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Gang Roundup – March 2020

So, everyone, how are things going fighting Covid 19 in your part of the world?

You’ll have heard that Italy is one of the most shunned countries on Earth at this moment, and my region was the first where the virus appeared.

Weird things have been happening here. 

The alarm was raised two Sundays ago. On Monday, when I went to work, you might have thought an atomic bomb had gone off. The city was empty. I’ve never seen her like that. 
The main plaza was crowded with pigeons. No people around. Behind the Arena, I could hear my footsteps and bell tolling far away. It was eerie. 
The bookshop where I work never closed, but the university in front of us did. The street was so silent that it almost scared me. It was unnatural. 

Trains were almost empty too, even at hours when they are usually crowded.

I’ve heard from friends that people got into fights in the supermarkets over canned food and the police had to intervene.

It was craziness. 

Now things are snailing back to normal, mostly because people need normalcy. We are still under restriction on all social activities, and a lot of public places are still closed, but we are trying to react. 

The virus appears to be under control, and personally, I’m not too worried about it. What really worries me is the stop (which was total for a few days) in all activities, which is hurting a lot of business.

Let’s hope this will be solved soon. And I hope you’re faring better anywhere you live. 

Anyway! Let us go back to normal too!

Women in the 1920s

A quick, but quite thorough article about what it meant to be a woman in the US in the 1920s.
More of a reference than a true article, it is nonetheless a nice and quite varied point to start exploring the role of women int he 1920s, a subject that is often far more complex and faceted than we think.

The inter-war years: 1918-1939

Working women of the 1920s

Women had covered any kind of jobs during WWI, which had enhanced their ability to work and to provide for themselves and their family. But when the war was over, and men went home, they started to demand their jobs back, and any women who wanted to work was seen as a kind of enemy who robed men of their lawful jobs.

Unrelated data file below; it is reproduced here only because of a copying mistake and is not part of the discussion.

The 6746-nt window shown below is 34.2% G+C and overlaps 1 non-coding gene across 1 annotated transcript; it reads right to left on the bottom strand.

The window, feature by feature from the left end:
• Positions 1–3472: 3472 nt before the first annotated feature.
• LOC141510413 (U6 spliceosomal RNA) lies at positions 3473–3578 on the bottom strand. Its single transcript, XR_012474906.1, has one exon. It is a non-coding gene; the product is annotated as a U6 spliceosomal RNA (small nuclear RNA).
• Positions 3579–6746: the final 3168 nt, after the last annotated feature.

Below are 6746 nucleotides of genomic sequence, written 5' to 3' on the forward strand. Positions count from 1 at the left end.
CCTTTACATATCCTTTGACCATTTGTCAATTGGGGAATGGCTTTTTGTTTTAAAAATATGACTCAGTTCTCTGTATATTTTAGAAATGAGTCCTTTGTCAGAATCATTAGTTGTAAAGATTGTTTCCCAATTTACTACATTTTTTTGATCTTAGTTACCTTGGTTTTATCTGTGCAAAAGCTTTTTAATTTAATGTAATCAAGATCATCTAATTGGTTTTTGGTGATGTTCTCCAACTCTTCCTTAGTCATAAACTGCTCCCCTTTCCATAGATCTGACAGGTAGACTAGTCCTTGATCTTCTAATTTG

This article looks at the situation in Great Britain. As everywhere else in the Western World, women were dissuaded from working once they got married. Some laws effectively barred them from any kind of job once they had a man who could provide from them.

11 Things Women Couldn’t Do In The 1920s

Women of the 1920s

Although the 1920s were a time of great advancement for women, a lot of restrictions were still in place when the decade ended – and in some cases, these restrictions stayed long afterwards.
This is an illuminating list of things women still couldn’t expect to do in the 1920s, from serving on a jury to have access to public ladies’ restrooms.

I’ve heard and seen a few people on the net who wear vintage clothing in their everyday life. Some of them call themselves ‘Life Stylers’.
I don’t know whether I’d ever been able to wear 1920s clothing on a daily basis… though, why not? I’m quite fascinated with the idea.
As one of these people said, it’s about how you feel. He said, once you start, you’ll never go back.

Karolina Żebrowska is a Polish enthusiastic of fashion history. Her favourite period appears to be the late 1800 and the 1910s, but she’s knowledgable about most of female fashion history.

I stumbled upon her YouTube Channel by chance. I don’t even know how it happened now. Her humour and serious knowledge immediately conquered me. I also like that she’s very much involved into supporting historical accuracy in all fields. 

This video summarises what she often sustains. It is, quite sadly, a very realistic video. This is an attitude that I often see in novels too. And seriously, I laughed out loud when I first watched it. 

Here is also a new video she posted a few days ago to celebrate Women’s History Month

Sarah Plagues Her Stuff

March is always a very busy month for me because it comes right before April. and April means AtoZ Challenge. And there are a lot of other challenges I’d be sad to miss. So, this month ends up being one of the busiest of the year for me. 

Here’s what I’m planning to do.

The Frozen Maze

THE FROZEN MAZE by Sarah Zama - A Snow White retelling set in 1920s Germany - Ingeborg never thought she was losing anything. But when she goes back to the family estate, years after the end of the Great War, and she enters her father’s Maze, she starts to see paths she never imagined existed. One of those paths might lead her to a version of herself she never saw in the exciting but dazzling lights of Berlin.